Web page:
The city of Syracuse with an urban design firm will be hosting two more days of conversation about the teardown of Interstate 81 and potential changes coming to public housing.
Dover, Kohl & Partners, hired by the city as consultants, has hosted three days of discussion so far. Urban planners from the firm took a community tour on Monday and hosted meetings at STEAM at Dr. King Elementary School on Tuesday and Wednesday.
Three more sessions are planned:
- Thursday, ongoing until 7 p.m.
- Friday from 8:30 a.m. to 7 p.m.
- Satruday from 8 a.m. to 2:30 p.m.
Saturday’s session will include a presentation of the ideas generated in the previous conversations.
The purpose of the design studio, according to its organizers, is to give residents a chance to voice their vision for the city at a critical time. The state plans to tear down the I-81 viaduct as the city and region implements the Blueprint 15 housing and development plan.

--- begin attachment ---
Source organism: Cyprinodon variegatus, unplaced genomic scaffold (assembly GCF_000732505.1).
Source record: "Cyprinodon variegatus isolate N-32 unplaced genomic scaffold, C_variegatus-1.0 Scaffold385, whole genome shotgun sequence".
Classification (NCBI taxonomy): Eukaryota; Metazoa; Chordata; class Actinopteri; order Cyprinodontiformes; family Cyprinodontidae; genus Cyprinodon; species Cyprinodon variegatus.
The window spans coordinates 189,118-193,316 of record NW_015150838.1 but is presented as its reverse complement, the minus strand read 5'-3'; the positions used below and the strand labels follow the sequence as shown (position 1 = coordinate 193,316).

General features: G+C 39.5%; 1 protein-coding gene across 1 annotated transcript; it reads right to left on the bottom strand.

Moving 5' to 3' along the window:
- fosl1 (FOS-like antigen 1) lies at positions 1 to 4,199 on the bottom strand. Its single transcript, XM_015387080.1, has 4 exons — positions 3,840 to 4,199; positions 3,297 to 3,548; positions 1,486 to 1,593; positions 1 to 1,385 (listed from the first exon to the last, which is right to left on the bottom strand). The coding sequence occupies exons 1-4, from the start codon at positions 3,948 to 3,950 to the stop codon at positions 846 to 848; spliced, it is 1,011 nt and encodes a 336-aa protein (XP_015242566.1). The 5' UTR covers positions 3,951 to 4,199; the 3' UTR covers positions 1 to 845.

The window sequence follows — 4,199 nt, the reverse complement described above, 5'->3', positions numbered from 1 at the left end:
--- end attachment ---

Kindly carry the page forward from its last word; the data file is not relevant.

Victor Dover, one of the design firm’s leaders, guided some of the key discussions this week. He said displacement was a repeated, key concern brought up in sessions so far.
“The phrase ‘deconcentrate’ for poverty sounds like a dog-whistle for dislocating, displacing, urban removal, breaking things up,” Dover said. “We ought to be sensitive to that.”
On Wednesday, three community members — Desmond, Marlene and Stew — sat with several of the urban planners and shared that sentiment.
They said they worried about the availability of quality housing for those who choose to leave public housing in the South Side.
Just after the group left, NYCLU’s lead counsel Lanessa Chaplin sat down and questioned the design firm about zoning, preserving the already existing neighborhood, and ensuring that any changes benefit people already living in the South Side. She said she worried changing the neighborhood could push residents into a volatile housing and rental market.
She brought up ReZone Syracuse, the plan to change zoning citywide. It designates large swaths of the South Side as mixed-use (commercial and residential) buildings.
“We have exclusionary zoning. We’re going to double down on that,” Chaplin said.
Dover told Chaplin the firm’s work could lead to changes to Syracuse’s zoning plan.
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